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Charlotte Amalie
Thursday, July 25, 2024
HomeNewsLocal newsSenate Pulls Cannabis Bill from Agenda After Dispute Over Amendment

Senate Pulls Cannabis Bill from Agenda After Dispute Over Amendment

Sen. Kurt Vialet debates during the last session of the 33rd Legislature. (Photo by Barry Leerdam, Legislature of the Virgin Islands)

The V.I. Senate on Wednesday pulled from its agenda a 90-page cannabis bill that would expand the legalization of medicinal cannabis. The measure was nearly passed by the 33rd Legislature during its Wednesday session, but after a series of votes and upsets, it was pulled from the agenda.

A majority of senators voted to special order the bill to the floor, suggesting its passage was likely. But a debate broke out between Sens. Alicia Barnes and Kurt Vialet after Barnes offered a 20-page amendment.

“This is quite a lengthy amendment and this amendment was placed on our desk 30 seconds ago that is amending a 90-page bill,” Vialet said. “I am honestly not even sure if everyone knows how this will infuse into the bill and the impact it will have on such legislation. So, I would like to ask the sponsor why such a lengthy amendment was offered at the 11th hour?”

Barnes said the information was circulated Wednesday morning, before the Senate hearing opened, and many senators had already signed on to her amendment. She listed herself and Sens. Donna Frett-Gregory, Stedmann Hodge Jr., Athneil Thomas, Allison DeGazon, Steven Payne Sr., Javan James Sr., Marvin Blyden and Senate President Novelle Francis Jr.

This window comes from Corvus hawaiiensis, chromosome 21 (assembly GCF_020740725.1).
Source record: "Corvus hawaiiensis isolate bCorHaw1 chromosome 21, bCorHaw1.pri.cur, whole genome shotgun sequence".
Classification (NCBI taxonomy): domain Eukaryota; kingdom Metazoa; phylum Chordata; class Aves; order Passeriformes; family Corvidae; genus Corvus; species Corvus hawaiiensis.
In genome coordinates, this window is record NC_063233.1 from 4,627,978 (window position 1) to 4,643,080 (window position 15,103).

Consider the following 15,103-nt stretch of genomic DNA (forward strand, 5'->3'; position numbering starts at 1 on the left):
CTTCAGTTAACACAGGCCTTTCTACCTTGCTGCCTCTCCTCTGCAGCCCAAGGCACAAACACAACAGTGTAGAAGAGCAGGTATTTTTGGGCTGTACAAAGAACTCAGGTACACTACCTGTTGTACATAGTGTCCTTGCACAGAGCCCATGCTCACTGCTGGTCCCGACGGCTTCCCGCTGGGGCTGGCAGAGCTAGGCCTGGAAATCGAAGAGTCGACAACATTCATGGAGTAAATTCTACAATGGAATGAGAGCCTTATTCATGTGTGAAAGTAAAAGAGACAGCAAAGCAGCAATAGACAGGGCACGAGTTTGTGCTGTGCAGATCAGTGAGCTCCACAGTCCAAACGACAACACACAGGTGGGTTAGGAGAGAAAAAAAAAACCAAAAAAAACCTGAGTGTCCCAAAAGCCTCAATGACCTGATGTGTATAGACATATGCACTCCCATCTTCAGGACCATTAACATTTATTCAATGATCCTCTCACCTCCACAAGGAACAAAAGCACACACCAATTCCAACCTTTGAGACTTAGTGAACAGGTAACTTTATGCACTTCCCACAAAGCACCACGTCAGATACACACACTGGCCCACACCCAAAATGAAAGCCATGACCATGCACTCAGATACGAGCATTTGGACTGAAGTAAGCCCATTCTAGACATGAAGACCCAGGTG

“We had several working sessions where we were able to develop these amendments, these amendments weren’t just developed today,” Barnes said. “We have been working on this measure, as we indicated, from December to May and these amendments are amendments that were provided by the individual senators. So, they are familiar with the amendment”.

But Vialet did not back down.

“It is not standard in any way, not at all,” he said. “Work has been done on this bill for a long period of time. In fact, the sponsor of the bill, who had preemption for this particular bill, has been working on a comprehensive bill that is almost complete. But these amendments came out today, and individuals signed on today, not before, they signed on today,” Vialet said.

He added that he knew individuals who intended on voting on the measure hadn’t had the chance to look at the amendments to see how they would correlate with the bill.

“What is the rush? This isn’t the last Legislature that is going to be before the Virgin Islands … There is no rush,” Vialet said.

Ten senators voted to approve the amendment, three objected, one abstained and one was absent. But as soon as the amendment passed, it was quickly rejected and struck from the agenda after Vialet called for the opinion of legal counsel.

“Moving this forward would be a direct violation of the Organic Act,” Vialet said. According to Section 777 of the Organic Act, “No bill that has a board or composition of a board in it can have any other legislative matter contained. This bill cannot be sent in its present fashion.”

Legal counsel for the 33rd Legislature confirmed Vialet’s judgment and the bill was removed from the agenda altogether, leaving the cannabis bill to be presented at a future session under the 34th Legislature.

Separately, the Senate passed 26 bills and seven zoning change requests. The Senate also voted to override five governor vetoes.

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